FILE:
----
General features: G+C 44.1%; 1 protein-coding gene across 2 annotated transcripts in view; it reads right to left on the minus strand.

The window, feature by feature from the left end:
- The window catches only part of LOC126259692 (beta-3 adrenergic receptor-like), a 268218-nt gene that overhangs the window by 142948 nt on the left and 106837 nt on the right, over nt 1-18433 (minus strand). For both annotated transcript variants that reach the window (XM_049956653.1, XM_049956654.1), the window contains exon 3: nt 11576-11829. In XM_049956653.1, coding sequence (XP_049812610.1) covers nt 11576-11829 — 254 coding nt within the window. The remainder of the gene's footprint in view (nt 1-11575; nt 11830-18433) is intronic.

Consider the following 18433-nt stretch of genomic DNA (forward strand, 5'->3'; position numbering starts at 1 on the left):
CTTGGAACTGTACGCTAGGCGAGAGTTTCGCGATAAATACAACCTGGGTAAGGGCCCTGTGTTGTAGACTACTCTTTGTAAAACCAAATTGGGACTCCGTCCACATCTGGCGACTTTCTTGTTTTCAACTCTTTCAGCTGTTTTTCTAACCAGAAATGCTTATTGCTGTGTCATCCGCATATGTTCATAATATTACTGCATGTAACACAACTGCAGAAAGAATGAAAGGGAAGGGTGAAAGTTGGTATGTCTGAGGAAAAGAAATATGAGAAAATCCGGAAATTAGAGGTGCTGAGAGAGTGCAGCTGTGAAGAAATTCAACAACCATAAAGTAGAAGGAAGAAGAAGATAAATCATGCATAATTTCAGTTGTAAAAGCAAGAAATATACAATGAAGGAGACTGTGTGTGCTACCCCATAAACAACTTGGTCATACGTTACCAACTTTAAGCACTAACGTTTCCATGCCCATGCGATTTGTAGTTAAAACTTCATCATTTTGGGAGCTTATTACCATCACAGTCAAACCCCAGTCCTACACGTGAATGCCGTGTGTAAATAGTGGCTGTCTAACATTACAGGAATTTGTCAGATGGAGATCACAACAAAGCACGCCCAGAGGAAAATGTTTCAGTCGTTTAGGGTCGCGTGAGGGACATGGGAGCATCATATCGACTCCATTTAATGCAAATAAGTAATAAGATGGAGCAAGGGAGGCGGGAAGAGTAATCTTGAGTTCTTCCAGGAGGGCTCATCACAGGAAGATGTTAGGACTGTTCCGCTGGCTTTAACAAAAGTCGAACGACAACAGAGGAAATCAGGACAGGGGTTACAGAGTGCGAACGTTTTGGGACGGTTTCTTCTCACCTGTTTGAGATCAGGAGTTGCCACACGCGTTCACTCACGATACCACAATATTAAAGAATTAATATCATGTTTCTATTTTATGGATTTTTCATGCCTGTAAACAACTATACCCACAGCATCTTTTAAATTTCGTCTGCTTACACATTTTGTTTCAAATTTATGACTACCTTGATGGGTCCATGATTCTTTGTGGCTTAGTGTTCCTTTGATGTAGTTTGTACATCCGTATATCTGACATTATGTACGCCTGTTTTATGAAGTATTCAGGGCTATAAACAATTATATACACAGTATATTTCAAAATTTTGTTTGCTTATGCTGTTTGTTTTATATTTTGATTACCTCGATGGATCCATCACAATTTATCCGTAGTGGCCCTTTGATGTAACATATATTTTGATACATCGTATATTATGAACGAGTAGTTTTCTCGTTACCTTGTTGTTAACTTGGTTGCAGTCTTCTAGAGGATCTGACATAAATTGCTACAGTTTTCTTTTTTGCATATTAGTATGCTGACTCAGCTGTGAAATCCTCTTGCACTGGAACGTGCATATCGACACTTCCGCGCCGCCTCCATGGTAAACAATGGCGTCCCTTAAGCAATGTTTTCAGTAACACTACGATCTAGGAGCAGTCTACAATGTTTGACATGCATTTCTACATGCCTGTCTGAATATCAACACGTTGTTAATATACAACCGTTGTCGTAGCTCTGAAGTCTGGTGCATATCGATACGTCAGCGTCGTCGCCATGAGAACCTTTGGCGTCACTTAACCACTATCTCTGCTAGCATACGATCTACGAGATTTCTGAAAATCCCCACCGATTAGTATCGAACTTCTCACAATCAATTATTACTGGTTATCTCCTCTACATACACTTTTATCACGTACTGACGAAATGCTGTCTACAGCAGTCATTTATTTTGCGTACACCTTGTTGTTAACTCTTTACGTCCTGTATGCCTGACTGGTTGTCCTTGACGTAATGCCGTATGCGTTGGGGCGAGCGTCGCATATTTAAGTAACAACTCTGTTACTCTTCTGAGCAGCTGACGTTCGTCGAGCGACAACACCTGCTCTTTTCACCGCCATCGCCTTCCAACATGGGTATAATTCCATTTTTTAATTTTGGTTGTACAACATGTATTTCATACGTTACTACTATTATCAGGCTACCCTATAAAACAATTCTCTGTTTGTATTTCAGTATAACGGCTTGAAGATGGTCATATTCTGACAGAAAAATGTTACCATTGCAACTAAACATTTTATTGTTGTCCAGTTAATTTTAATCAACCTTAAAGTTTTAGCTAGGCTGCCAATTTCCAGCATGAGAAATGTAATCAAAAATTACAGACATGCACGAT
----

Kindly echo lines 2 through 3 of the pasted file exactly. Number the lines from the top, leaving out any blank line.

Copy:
The window, feature by feature from the left end:
- The window catches only part of LOC126259692 (beta-3 adrenergic receptor-like), a 268218-nt gene that overhangs the window by 142948 nt on the left and 106837 nt on the right, over nt 1-18433 (minus strand). For both annotated transcript variants that reach the window (XM_049956653.1, XM_049956654.1), the window contains exon 3: nt 11576-11829. In XM_049956653.1, coding sequence (XP_049812610.1) covers nt 11576-11829 — 254 coding nt within the window. The remainder of the gene's footprint in view (nt 1-11575; nt 11830-18433) is intronic.